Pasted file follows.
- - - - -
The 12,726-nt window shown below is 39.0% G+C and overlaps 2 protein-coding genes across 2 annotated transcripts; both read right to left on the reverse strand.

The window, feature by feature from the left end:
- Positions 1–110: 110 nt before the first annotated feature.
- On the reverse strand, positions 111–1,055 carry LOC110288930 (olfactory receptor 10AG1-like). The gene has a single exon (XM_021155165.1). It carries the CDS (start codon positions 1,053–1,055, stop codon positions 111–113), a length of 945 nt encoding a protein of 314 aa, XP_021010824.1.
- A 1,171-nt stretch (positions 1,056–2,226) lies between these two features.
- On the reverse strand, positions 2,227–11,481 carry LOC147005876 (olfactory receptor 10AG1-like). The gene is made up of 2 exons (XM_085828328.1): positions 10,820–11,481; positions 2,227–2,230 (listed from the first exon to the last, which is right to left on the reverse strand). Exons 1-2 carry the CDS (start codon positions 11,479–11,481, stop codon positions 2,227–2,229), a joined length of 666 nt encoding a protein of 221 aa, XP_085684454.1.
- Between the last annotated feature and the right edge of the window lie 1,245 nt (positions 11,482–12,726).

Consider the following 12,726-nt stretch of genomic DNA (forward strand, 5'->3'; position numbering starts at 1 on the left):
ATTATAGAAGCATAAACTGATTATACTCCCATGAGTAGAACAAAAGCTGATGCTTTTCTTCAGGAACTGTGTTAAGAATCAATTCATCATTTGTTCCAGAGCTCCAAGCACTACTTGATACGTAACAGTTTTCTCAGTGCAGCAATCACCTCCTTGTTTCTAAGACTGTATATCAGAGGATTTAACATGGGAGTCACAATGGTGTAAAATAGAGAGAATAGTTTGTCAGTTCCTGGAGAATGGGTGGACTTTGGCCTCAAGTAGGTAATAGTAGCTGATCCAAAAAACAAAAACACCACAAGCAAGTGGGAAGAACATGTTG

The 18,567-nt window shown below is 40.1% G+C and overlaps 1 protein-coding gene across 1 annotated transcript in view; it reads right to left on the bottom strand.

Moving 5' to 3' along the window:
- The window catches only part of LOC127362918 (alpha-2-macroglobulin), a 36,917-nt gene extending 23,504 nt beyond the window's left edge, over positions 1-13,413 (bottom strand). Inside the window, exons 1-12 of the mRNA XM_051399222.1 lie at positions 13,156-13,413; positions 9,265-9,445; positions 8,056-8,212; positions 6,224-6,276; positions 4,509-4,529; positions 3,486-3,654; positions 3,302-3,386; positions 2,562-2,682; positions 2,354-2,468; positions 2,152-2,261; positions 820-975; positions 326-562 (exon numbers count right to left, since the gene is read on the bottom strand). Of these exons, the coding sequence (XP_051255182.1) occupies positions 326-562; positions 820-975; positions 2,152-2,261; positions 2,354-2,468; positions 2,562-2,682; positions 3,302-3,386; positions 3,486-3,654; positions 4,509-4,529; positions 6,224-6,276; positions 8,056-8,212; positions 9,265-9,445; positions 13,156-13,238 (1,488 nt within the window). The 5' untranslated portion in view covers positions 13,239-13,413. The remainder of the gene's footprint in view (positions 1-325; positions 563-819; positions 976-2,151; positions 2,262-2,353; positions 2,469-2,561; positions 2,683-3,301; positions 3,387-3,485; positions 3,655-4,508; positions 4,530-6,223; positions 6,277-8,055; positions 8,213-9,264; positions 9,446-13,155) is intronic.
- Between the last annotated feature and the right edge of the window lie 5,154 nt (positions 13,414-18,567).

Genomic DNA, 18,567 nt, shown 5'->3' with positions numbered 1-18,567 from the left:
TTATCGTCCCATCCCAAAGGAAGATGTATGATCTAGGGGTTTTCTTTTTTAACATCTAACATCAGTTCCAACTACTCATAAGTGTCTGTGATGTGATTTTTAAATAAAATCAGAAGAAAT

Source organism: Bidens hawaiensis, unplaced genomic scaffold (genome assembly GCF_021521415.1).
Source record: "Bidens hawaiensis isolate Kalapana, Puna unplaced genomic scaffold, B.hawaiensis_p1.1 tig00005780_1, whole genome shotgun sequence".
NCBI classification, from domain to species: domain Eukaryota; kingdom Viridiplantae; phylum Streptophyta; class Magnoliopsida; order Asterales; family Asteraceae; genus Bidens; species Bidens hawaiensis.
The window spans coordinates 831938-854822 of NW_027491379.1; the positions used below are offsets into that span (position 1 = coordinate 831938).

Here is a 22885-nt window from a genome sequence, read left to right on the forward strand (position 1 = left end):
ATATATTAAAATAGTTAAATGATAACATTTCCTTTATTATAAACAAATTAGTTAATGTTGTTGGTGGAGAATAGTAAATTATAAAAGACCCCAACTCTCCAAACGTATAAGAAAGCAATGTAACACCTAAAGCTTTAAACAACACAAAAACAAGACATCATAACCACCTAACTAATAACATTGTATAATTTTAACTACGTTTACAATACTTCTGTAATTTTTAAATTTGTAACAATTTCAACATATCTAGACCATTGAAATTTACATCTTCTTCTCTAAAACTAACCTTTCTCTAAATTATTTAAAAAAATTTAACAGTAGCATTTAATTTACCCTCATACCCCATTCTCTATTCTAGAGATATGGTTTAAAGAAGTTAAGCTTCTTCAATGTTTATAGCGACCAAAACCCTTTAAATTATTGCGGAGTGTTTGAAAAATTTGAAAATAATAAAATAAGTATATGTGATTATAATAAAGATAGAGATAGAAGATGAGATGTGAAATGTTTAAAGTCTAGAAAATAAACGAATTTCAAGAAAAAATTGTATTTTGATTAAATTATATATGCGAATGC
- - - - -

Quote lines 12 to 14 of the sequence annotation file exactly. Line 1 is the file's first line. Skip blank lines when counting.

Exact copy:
- The window catches only part of LOC127362918 (alpha-2-macroglobulin), a 36,917-nt gene extending 23,504 nt beyond the window's left edge, over positions 1-13,413 (bottom strand). Inside the window, exons 1-12 of the mRNA XM_051399222.1 lie at positions 13,156-13,413; positions 9,265-9,445; positions 8,056-8,212; positions 6,224-6,276; positions 4,509-4,529; positions 3,486-3,654; positions 3,302-3,386; positions 2,562-2,682; positions 2,354-2,468; positions 2,152-2,261; positions 820-975; positions 326-562 (exon numbers count right to left, since the gene is read on the bottom strand). Of these exons, the coding sequence (XP_051255182.1) occupies positions 326-562; positions 820-975; positions 2,152-2,261; positions 2,354-2,468; positions 2,562-2,682; positions 3,302-3,386; positions 3,486-3,654; positions 4,509-4,529; positions 6,224-6,276; positions 8,056-8,212; positions 9,265-9,445; positions 13,156-13,238 (1,488 nt within the window). The 5' untranslated portion in view covers positions 13,239-13,413. The remainder of the gene's footprint in view (positions 1-325; positions 563-819; positions 976-2,151; positions 2,262-2,353; positions 2,469-2,561; positions 2,683-3,301; positions 3,387-3,485; positions 3,655-4,508; positions 4,530-6,223; positions 6,277-8,055; positions 8,213-9,264; positions 9,446-13,155) is intronic.
- Between the last annotated feature and the right edge of the window lie 5,154 nt (positions 13,414-18,567).

Genomic DNA, 18,567 nt, shown 5'->3' with positions numbered 1-18,567 from the left: